Sunday, July 25, 2010

...twohundredsix/threehundredsixtyfive...

I had a great time today shooting with a buddy from way back in the day, check out his site.  I broke out the infrared filter, did some HDR, and even attempted a large panorama.

IF YOU ARE INTERESTED IN MY TECHNIQUES AND AREN'T BORED BY SEMI-DETAILED PHOTOGRAPHY TALK KEEP READING, OTHERWISE FEEL FREE TO SCROLL  :)

The first 5 images are infrared (IR).  IR is difficult with an non-converted camera.   All DSLRs  have a IR blocking filter on the sensor itself and this is why all the shots below were shot with at least 20 sec exposures in full midday sun (of course the wind was calm until I decided to shoot IR, thus the blurred trees).  To "convert" your camera you need to send it to a company that takes your camera apart and removes the IR blocking filter and replaces it with a filter that blocks all but IR light making the process much easier without the extended exposures but rendering your camera a permanent IR machine.  When you take an IR photograph it is, by nature, RED and requires specific white balance settings and post processing techniques to convert those shades of red into something magical. Green foliage reflects IR light most, this is how you get the whitish trees and shrubs.  I've always converted my (few) IR images to black and white when I'm able to get anything remotely worthwhile.  I've always admired the "false color" processing but have never been able to get it just right.  Something clicked today and I was extremely pleased after I saw what appeared after I ran these through the IR editing process.

The last 2 images are High Dynamic Range images aka HDR.  In a nutshell, to create an HDR image you take (at least) 3 images of different exposures (overexposed/normal/underexposed) and merge them digitally.  The practical application is to preserve highlights while exposing the shadows, just like the human eye does every time you look at a scene.  The digital camera is not that advanced (yet).  If the scene has too much contrast the bright area's will be completely blown out (white-no detail/data) if you expose  for the shadows and the shadows will be completely clipped (black-no detail/data) if you expose for the highlights (this is the reason I like overcast days).  HDR is a way to fix this issue.  I've done a lot of HDR but had fallen out of it because, to be completely honest, the photography scene is oversaturated with HDR and most of it is poorly done, google it. I still give it a try often but like IR I haven't really liked the images I've created recently.  These however I'm quite happy with even if the first one is a bit over-processed.  Normally, I do subtle tone mapping when processing HDR, basically make every attempt to make it look un-HDR, but the graffiti screamed for vibrance and contrast.  I was also really impressed with the quality of work for graffiti way out there in nowhereville.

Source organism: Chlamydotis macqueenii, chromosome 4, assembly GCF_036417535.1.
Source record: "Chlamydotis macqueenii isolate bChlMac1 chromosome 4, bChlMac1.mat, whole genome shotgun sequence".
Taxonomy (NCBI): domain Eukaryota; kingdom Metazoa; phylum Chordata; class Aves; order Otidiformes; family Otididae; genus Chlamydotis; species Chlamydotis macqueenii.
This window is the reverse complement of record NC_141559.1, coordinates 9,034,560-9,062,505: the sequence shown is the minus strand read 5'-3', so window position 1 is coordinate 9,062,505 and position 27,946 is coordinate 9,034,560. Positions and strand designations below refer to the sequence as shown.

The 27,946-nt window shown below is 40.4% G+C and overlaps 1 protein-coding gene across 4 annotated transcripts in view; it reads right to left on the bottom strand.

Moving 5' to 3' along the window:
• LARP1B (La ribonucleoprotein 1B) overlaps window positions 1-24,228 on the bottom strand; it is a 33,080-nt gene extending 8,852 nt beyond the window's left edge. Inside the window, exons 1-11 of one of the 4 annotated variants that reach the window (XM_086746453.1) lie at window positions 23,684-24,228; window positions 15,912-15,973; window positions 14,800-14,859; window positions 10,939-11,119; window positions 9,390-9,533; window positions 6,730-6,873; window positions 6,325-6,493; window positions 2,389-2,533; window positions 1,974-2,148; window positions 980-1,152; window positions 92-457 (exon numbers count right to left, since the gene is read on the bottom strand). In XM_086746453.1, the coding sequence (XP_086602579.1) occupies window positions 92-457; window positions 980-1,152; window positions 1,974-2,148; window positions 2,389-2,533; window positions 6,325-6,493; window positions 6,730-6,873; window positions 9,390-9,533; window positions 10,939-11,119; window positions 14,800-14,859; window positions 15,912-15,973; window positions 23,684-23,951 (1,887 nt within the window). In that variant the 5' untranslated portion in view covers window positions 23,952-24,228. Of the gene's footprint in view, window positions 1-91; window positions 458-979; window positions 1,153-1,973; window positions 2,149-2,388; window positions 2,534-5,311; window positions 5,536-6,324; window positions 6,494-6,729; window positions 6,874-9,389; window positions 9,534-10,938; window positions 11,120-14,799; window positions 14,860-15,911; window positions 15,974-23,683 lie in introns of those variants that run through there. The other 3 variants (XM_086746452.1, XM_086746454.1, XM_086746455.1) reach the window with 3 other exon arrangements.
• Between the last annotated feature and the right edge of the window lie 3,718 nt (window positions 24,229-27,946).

The panoramic I tried was a waste of time.  Can't win 'em all.